A FORMER Ratton School teacher died of cancer likely to have been caused by asbestos in the school, an inquest found.
Neville Beck, who was Head of History at Ratton between 1972 and 1997, found out he had a particularly nasty form of cancer – for which there is no treatment or cure – two years ago.
He died in April of this year aged 71.
An inquest into his death, held at Eastbourne Magistrates Court on Tuesday, heard how the teacher and father-of-one, who lived in Kings Drive, Eastbourne, was aware there had been asbestos in the school and before his death had found evidence. In a witness statement he gave while he was ill which was read out at the inquest, Mr Beck explained there was a store cupboard with shelves made of asbestos in the classroom where he was based for the majority if the 25 years he worked at the school.
He used the cupboard daily, picking up and putting down books and paperwork on the asbestos shelves.
Mr Beck remembered dust but noted blackboard chalk dust could have masked some of the dust from asbestos. The cupboard was kept locked so never cleaned.
The coroner, Alan Craze, noted that more than 90 per cent of cases of mesothelioma, the type of cancer Mr Beck had, are caused by exposure to asbestos.
Although no asbestos fibres were found in an initial examination of a tissue sample taken from one of Mr Beck's lungs, the coroner said, 'on a balance of probability', he thought Mr Beck had 'an industrial disease'.
The inquest found the cause of death was a blood clot caused by a 3.5cm tumour.
After the inquest Mr Beck's widow, Susan Beck, a retired Cavendish School teacher, said when her husband found out he had the rare form of cancer, he 'couldn't believe it'.
She explained that he had been for a check-up as he was short of breath and how when he had fluid drained from his lungs, doctors discovered the untreatable cancer, likely to have been caused by exposure to asbestos.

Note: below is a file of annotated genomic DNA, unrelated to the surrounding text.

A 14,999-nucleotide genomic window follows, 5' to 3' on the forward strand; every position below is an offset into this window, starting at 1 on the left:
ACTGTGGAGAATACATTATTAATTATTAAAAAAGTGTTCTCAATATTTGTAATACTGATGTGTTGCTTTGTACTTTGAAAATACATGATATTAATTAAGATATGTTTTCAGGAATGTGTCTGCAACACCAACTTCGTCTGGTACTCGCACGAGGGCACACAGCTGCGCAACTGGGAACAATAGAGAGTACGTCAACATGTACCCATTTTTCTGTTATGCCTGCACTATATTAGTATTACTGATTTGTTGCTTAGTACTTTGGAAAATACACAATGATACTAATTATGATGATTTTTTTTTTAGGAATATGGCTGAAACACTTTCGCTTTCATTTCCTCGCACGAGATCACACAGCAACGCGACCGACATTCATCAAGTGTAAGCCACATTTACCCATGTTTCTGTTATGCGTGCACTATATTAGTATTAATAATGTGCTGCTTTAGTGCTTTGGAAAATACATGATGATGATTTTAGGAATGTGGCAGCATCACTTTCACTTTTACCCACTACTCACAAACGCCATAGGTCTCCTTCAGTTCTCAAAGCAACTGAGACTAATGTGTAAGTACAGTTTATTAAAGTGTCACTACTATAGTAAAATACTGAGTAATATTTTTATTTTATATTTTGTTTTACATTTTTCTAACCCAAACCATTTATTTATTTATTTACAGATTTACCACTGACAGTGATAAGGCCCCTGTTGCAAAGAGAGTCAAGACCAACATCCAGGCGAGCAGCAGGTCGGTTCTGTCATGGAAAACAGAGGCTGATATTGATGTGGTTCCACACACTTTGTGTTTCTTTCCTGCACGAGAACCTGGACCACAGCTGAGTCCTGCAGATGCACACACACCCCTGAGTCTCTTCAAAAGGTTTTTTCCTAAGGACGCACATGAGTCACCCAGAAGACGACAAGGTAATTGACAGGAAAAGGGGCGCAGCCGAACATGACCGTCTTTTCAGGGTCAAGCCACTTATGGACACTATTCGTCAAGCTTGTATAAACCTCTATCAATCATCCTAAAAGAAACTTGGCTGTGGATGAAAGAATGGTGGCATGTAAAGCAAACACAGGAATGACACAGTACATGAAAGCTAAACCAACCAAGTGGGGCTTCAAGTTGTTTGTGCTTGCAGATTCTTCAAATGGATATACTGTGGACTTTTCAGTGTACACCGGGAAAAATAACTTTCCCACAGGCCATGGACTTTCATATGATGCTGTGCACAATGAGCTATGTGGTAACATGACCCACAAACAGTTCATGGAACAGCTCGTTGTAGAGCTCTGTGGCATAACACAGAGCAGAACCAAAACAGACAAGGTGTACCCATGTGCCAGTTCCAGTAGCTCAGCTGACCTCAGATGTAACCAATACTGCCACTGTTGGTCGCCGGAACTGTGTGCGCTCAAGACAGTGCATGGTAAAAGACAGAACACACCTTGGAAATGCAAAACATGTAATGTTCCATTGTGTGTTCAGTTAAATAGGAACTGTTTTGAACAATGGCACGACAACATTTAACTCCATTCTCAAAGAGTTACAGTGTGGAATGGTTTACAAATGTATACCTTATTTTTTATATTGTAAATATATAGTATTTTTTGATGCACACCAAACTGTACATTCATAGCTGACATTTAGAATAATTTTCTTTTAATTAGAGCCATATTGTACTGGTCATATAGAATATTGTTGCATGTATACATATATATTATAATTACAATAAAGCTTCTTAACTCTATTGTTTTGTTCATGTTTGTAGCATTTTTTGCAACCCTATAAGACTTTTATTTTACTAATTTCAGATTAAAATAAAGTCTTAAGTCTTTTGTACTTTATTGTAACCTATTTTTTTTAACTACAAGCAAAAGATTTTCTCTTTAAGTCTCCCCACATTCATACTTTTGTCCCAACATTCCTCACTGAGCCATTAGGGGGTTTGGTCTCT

In a statement, a spokesperson for East Sussex County Council, the education authority responsible, said, "We would like to pass on our deepest sympathy to the family of Mr Beck and also reassure parents that East Sussex County Council is committed to providing a safe and healthy environment for our employees and pupils.
"We take our responsibilities for asbestos management very seriously and follow statutory Health and Safety Executive guidance.
"All ESCC owned and occupied buildings, including schools, are surveyed on a regular basis by specialist licensed consultants.
"Where the presence of asbestos is identified in any of our buildings it is removed or encapsulated through a controlled and managed process to minimise risk in accordance with the Control of Asbestos Regulations 2006."
How asbestos kills
ASBESTOS is a naturally occurring mineral. The Greeks, who named it, called it the miracle mineral because of its ability to withstand heat. From the late nineteenth century it was used in building materials due to its fire resistant properties and was popular until the 1980s when it was realised it was toxic. It was banned by the European Union in the mid 1980s.
According to the Health and Safety Executive, asbestos is the single greatest cause of work-related deaths in the country. The government says every week it causes the deaths of three plumbers, 20 tradesmen, six electricians and six joiners.